An OTP investigator had lunch with Vinko Pandurevic in October 2001. She wanted to know about the crimes against Serbs in 1992 and 1993 in the Srebrenica area. The lunch took eight hours. Pandurevic, who was at that time already indicted, but whose indictment was under seal, spent two hours denying his responsibility for Srebrenica crimes

Eileen Gilleece, witness in the third trial for genocide held at the TribunalEileen Gilleece, witness in the third trial for genocide held at the Tribunal

In 1999, Eileen Gilleece took leave of absence from the US police force to be able to join the OTP investigation of crimes against Serbs in the Srebrenica area in 1992 and 1993.

In the course of this investigation, the investigator met Vinko Pandurevic, former VRS Zvornik Brigade commander. This was in October 2001. By that time, he was already indicted for the crimes in Srebrenica in 1995, in the same indictment as Radislav Krstic, who was at that time on trial in The Hague. The fact that Pandurevic was indicted was kept under seal until December 2001.

Pandurevic gave Eileen Gilleece names of several persons she could talk to about the crimes against Serbs and told her about the exhumations in Kamenica. Although she was interested in crimes against Serbs – and Naser Oric was later charged with them - she got the impression that Pandurevic was much more "concerned" about Richard Butler's conclusions. Butler, prosecution’s military expert made a report that was presented at that time at General Krstic's trial.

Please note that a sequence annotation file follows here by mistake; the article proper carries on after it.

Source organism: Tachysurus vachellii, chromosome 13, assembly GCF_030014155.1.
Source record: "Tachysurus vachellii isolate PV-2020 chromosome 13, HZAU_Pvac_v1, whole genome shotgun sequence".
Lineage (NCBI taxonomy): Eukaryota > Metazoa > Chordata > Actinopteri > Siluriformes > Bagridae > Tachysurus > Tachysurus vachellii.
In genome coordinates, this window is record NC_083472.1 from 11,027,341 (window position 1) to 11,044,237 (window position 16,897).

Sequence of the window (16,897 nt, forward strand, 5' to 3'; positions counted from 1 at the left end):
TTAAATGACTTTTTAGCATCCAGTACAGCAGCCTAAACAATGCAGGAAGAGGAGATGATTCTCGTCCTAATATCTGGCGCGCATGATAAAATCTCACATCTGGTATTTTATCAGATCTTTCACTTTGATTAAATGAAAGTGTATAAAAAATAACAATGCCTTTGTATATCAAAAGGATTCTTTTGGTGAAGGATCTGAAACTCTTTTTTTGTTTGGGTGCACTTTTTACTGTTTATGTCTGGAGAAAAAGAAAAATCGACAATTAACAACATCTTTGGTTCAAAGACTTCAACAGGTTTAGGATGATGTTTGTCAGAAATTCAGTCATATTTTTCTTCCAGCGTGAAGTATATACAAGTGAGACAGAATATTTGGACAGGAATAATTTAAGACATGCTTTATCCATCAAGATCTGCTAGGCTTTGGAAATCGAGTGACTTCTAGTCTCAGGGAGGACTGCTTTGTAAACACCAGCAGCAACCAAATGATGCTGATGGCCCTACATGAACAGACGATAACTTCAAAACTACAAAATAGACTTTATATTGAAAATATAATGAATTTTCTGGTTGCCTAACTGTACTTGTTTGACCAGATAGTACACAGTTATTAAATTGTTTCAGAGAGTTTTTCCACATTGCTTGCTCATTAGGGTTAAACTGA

In the course of the eight-hour lunch with the investigator, Pandurevic used the definitions from the military lexicon and encyclopedia he had brought with him to contest some of Butler's conclusions that the schools and other buildings in which the captured Muslims had been held were in Pandurevic's area of responsibility. Pandurevic confirmed that "3,500 packages" mentioned by General Krstic and Colonel Beara in a conversation intercepted on 15 July 1995 in fact were a reference to Muslim prisoners that were to be "taken care of". Still he said he had "no official information about them".

In the cross-examination, Vinko Pandurevic’s defense counsel challenged the witness's credibility and the reliability of her evidence pointing to the many errors in the notes she wrote after their conversation.

[IMAGE]2445[/IMAGE]The trial of the seven former Bosnian Serb military and police officers continued with the testimony of Helga Burnborg, a demographer from Norway. He compiled six reports on the number of missing persons in Srebrenica in the period from General Krstic's trial in 2000 to the present. According to the last report, 7,661 persons went missing in July 1995 in Srebrenica. In relation to the data from 1991 census, the number of Muslim men in that area has dropped by a third. The number of middle aged Muslim men has decreased by one half. The data about the missing persons were collected from the composite missing persons list made by Red Cross and Physicians for Human Rights.

The trial for the Srebrenica and Zepa crimes continues on Monday.